and levels happens when one tries to get too specific with categorizing the product. And this is
ideally not what taxonomy should be about. The ideal depth of your hierarchy should not
exceed two to three categories, and the reason for this is the simple formula:
Lesser clicks to find a product = lower bounce rate
A good way to ensure this is to differentiate attributes vs. sub-categories. For example, if your
parent category is 'Men's Apparel', and the sub category is 'Men's Shirts', you're fine. However,
if you have another subcategory for 'Long Sleeve Shirts', you've made the mistake of taking an
attribute and converting it into a subcategory.
Categorize to Reduce Confusion
As customers navigate through your site, the process should be intuitive and linear. This means
that there should be a clear and unified path for customers to get to the desired product. The
key to doing this is to reduce duplicate categories, homogenize nomenclature and avoid
categorizing the same product under more than one sub-category. There will, of course, be
exceptions to these rules. However, more often than not, these factors are common amongst
most successful taxonomies.
Again, naming your categories correctly is just as important as zeroing down on the right hierarchy and relationships. The most basic rule to follow is to use nomenclature that you know your customer is most likely to use. An easy way to identify this is to know your customer, but you would also want to keep an eye on industry norms and best practices to get your nomenclature right. For example, if you're products are for a B2B audience, you would want specific, even technical nomenclature that industry customers would understand. On the other hand, with B2C customers, you would want to do away with all jargon and use the most commonly used terms. 'Horses for courses' is the key here.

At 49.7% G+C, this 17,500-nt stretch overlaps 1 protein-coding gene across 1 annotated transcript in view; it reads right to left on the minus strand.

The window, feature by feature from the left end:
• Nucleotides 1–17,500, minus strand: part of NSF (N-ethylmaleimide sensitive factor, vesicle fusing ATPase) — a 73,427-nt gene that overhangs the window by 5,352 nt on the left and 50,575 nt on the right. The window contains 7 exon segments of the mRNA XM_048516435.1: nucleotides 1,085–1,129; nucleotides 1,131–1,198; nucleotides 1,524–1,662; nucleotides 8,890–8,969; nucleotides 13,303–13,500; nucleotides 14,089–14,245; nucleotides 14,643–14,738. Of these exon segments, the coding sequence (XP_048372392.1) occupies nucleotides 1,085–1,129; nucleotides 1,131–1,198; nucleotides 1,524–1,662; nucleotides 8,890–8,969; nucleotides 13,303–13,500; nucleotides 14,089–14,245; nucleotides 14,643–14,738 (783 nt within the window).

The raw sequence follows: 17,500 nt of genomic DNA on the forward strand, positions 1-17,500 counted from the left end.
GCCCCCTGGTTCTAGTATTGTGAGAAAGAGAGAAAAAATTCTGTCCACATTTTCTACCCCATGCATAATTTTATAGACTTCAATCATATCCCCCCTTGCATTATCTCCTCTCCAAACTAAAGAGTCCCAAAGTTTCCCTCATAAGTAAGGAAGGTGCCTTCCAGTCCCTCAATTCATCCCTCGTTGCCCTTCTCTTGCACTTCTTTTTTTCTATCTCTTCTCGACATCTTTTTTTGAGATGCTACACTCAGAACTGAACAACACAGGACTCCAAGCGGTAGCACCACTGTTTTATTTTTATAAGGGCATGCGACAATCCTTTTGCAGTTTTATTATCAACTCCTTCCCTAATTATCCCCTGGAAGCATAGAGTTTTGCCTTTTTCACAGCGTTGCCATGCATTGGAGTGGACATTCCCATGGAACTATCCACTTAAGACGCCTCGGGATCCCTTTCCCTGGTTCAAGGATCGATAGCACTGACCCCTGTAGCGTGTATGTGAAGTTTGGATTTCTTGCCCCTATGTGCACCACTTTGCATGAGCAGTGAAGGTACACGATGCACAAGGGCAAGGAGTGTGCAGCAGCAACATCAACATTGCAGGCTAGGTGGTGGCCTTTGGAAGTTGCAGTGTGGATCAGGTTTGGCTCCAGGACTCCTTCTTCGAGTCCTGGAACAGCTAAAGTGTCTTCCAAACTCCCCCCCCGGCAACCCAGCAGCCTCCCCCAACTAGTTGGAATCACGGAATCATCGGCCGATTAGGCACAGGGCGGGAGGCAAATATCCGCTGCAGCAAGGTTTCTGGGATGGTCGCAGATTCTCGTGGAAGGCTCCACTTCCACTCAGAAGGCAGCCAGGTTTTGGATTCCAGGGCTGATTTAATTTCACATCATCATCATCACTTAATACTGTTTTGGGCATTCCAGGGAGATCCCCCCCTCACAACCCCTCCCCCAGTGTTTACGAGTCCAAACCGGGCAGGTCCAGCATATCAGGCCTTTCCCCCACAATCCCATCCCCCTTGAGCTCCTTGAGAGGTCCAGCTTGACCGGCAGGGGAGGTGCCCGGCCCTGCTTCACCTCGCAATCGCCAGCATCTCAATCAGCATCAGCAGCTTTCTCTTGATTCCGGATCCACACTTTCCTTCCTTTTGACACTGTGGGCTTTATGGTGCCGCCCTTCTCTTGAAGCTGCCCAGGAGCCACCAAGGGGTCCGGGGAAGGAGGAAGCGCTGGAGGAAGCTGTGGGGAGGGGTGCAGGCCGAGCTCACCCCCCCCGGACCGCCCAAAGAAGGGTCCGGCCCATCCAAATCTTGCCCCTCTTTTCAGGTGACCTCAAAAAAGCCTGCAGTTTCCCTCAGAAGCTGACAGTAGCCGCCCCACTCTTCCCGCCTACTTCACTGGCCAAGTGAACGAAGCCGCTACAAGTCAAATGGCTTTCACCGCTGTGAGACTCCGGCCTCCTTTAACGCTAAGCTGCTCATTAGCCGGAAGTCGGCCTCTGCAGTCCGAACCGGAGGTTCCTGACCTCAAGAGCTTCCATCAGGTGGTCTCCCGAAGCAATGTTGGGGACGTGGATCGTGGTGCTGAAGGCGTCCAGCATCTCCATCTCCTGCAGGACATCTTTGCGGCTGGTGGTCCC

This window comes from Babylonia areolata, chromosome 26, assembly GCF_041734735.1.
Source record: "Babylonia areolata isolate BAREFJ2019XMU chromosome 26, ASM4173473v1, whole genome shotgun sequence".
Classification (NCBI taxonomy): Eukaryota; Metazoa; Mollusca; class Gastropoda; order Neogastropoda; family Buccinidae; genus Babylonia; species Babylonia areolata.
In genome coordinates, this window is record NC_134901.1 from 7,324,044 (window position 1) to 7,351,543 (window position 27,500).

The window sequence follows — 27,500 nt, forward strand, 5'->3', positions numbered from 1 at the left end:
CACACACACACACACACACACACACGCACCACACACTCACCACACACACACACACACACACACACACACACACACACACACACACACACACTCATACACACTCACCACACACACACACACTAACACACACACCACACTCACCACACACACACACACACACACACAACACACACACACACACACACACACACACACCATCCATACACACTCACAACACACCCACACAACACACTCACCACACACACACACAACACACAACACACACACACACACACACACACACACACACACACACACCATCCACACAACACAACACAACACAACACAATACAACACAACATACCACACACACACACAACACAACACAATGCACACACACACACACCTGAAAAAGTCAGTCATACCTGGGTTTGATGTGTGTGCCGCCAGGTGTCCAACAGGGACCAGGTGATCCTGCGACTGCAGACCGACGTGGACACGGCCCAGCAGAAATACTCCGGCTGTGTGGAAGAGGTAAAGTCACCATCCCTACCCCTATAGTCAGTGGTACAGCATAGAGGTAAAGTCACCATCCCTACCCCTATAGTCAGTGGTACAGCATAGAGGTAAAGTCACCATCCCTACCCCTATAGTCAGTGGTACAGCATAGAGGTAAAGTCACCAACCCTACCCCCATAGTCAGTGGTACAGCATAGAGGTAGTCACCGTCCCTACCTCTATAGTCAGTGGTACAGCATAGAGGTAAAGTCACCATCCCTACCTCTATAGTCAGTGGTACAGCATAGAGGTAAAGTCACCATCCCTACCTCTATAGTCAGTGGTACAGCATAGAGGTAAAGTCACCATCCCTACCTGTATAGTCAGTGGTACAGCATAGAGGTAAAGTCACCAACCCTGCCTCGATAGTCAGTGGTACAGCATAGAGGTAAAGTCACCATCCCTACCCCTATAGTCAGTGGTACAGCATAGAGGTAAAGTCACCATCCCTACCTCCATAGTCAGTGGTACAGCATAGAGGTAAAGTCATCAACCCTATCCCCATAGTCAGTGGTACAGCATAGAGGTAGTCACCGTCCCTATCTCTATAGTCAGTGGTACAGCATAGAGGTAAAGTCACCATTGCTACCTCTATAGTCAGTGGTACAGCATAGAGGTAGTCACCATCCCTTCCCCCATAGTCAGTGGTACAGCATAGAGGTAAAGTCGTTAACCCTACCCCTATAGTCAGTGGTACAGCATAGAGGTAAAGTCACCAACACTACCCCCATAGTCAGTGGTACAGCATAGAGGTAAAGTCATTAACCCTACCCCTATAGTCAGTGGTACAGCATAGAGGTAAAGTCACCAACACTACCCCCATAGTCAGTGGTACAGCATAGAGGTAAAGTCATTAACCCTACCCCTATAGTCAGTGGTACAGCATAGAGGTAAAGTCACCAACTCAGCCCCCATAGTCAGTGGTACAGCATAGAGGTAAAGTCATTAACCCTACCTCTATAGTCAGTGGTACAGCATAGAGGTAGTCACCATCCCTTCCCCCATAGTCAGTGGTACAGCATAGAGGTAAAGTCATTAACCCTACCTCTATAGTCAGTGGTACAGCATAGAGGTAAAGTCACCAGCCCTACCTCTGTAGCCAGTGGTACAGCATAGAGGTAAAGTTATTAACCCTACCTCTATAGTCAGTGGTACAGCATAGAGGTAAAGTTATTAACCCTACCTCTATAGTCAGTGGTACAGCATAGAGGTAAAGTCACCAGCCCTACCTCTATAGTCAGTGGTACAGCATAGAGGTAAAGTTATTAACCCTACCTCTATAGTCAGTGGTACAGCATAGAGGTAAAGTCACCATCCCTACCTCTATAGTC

Following the ‘don’ts’ of Taxonomy and Categorization
Equally important is to avoid a few critical missteps that can render product taxonomies a mess. Here are the common ones to avoid:
- Avoid using the ‘other’ category, because that’s usually not what customers are looking for. While we did mention avoiding overcategorization, in this case, it just makes more sense to create a relevant subcategory for products. Then again, if you think you have too many one-off products that don’t necessarily require dedicated subcategories, you probably want to rethink the place of the product in your catalog in the first place.